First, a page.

October 19, 2009 at 9:55 am
I agree this isn’t content you want to introduce young kids to. I remember very clearly the point in my life at which I realized that most of the people you meet will be needy in some unique, unpredictable way, will let you down when you least want them to, will “eat you up” in the bad way. (Not the really bad, cannibalistic way; just the way that involves being hurtful to avoid feeling their own hurt.)
That was a sad time for me, and is probably a sad time for most people, and worth putting off… not necessarily as long as possible, but certainly past 5, 7, 9, right?
Bigger-picture, the film felt a lot like a condemnation, decades too late, of the all that peace and love talk from the ’60s. The big fort reminded me of all the places that called themselves “communes” but were really just overstuffed Brooklyn apartments, and the desperation for a leader who could “keep out all the sadness” smacks of the ceaseless guru-hopping that led to so much disappointment. (Cue: “Sexy Sadie.”)
October 19, 2009 at 11:12 am
Devan, interesting take on the film, especially since the original book was composed in the 1960s (though I don’t think any of these themes appear in that original text). But yes, a guru is a figure who promises to keep out all the sadness and always, always fails. The more I think about this movie, the more depressing (but also realistic) it seems.
October 19, 2009 at 11:14 am
Yeah, “depressing” fits for me too, at the same time that I’m excited about its existence as a movie…
October 19, 2009 at 10:17 am
I’m looking forward to seeing *WtWTA*, but I’m equally excited/intrigued by the way that children are being constructed on the blog and in the comments (can I use this for my children’s lit course next semester? 🙂 we spend a lot of the semester talking about adult anxieties RE children ) …
BTW, Amanda, if you’re interested, there’s a wonderful Routledge book called *Voracious Children*, which is all about the psycho-sexual work of eating in children’s books –> who eats, who gets eaten, what gets eaten, what *really* gets eaten, and why children’s books are so utterly over-written with unstable desires for oral consumption … fun book …
October 19, 2009 at 11:13 am
That books sounds great Will. And you may use anything you like in your course!
October 19, 2009 at 10:28 am
I love this review! Very touching to read!!!
October 19, 2009 at 8:25 pm
GREAT review! When K.W. delivered that line right before Max left, I bawled. And I knew it was coming! Something about the way Jonze captured the emotions of childhood was just captivating and so completely heartfelt.
I wrote my own entry on my WP blog today (although it’s not as well done as yours):
October 26, 2009 at 3:02 pm
My gut feeling is that the perceptions of Jonze’s movie will improve over time. My own perception has already done so. I came out of the theater with a twinge of disappointment, telling my wife that I liked it but not saying much else. Just a day after watching it, though, I remember the striking images, the convincing presentation of child sensibilities, and the downbeat (but right) ending.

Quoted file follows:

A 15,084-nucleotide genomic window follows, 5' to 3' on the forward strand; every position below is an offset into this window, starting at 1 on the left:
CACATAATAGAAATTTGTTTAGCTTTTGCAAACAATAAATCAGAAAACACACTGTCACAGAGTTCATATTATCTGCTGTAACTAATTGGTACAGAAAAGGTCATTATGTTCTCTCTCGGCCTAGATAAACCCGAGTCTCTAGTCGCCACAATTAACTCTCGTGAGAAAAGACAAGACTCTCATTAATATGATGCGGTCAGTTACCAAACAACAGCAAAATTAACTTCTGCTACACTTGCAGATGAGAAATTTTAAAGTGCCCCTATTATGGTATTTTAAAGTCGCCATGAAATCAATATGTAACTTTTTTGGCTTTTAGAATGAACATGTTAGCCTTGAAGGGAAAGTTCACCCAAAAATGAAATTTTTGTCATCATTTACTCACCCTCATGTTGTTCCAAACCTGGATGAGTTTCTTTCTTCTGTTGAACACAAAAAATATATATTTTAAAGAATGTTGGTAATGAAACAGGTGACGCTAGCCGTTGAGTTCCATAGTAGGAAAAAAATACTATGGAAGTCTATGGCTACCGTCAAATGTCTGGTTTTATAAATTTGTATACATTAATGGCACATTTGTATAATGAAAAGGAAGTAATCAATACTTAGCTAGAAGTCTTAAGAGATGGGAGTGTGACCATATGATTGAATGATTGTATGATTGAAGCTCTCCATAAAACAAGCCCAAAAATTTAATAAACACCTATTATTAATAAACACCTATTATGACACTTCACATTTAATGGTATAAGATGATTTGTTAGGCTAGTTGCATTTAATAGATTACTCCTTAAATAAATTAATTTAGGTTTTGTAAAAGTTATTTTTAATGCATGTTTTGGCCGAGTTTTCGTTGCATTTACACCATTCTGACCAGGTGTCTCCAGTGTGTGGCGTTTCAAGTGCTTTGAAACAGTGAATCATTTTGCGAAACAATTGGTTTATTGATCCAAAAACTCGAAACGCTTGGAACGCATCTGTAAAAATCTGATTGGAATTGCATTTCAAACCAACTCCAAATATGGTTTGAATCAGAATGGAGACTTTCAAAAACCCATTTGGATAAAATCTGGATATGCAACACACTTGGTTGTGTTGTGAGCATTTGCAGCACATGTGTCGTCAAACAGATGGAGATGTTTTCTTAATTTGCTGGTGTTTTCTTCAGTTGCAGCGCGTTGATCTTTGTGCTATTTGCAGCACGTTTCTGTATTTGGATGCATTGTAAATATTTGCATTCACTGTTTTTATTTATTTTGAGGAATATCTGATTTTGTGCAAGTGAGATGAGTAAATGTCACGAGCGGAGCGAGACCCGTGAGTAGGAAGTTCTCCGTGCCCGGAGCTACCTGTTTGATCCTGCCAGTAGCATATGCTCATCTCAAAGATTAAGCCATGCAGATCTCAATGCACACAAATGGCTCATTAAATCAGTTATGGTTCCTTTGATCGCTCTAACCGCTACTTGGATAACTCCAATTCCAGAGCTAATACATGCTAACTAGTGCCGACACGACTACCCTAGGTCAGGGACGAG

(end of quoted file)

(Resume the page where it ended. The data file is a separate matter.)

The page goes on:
Amanda, here’s a discussion question: Why do some films seem to improve over time and other films worsen? What factors make some films seem better the next day, the next month, the next year? And what factors make other films, which may leave you feeling good just after seeing them, become big old stinkers over time?
I remember reading that the critical esteem of Kubrick’s films tended to grow over the years. Is there a Kubrickian effect?
October 27, 2009 at 8:30 am
That is a great blog topic, Randall (hint hint), if you’d like to write one…
I agree about Where the Wild Things Are–walking out of the theater I was a little dazed. But the more I thought about it, the more I liked it. And I thought the ending was fairly upbeat–Max returned home to his relieved mother!
November 3, 2009 at 11:18 am
I found the film very interesting in how it depicted the world and imagination of children and thought the child and the voice work by the adult actors doing the monsters were great, but I must confess that, despite its brief 100 minute playing time, I fidgeted like a kid amped up on sugar watching a foreign film and I’m not sure why, considering deliberately paced films and TV don’t bother me. Heck, MAD MEN is my favorite show. Like Max, we’re kind of waiting for stuff to happen that might be fun and interesting. The movie plods along aimlessly and the characters seem to improvise things to do to kill time, which is kind of how I felt life was for me as a pre-junior high kid out in the country with no city neighborhood to play in and few kids my own age around, save for my younger sisters whom I’d torment because that’s what big brothers do. The barrenness of the movie’s landscape felt familiar in that way. While these aspects of the film initially left me restless and scratching my head and shrugging my shoulders in the theatre, I later came to appreciate the film for bringing me back to that old mindset I used to have and that atmosphere I used to feel. I guess that was what Jonze was trying to do all along. Nonetheless, while I ultimately enjoyed and appreciated it for its intentions and accomplishments, I’m not sure if it’s a movie that screams for multiple viewings. In a similar fashion, THERE WILL BE BLOOD is a brilliant masterpiece but, save for a few really key scenes, hard to sit through more than once, though its power is not diluted by this.
August 16, 2011 at 11:47 am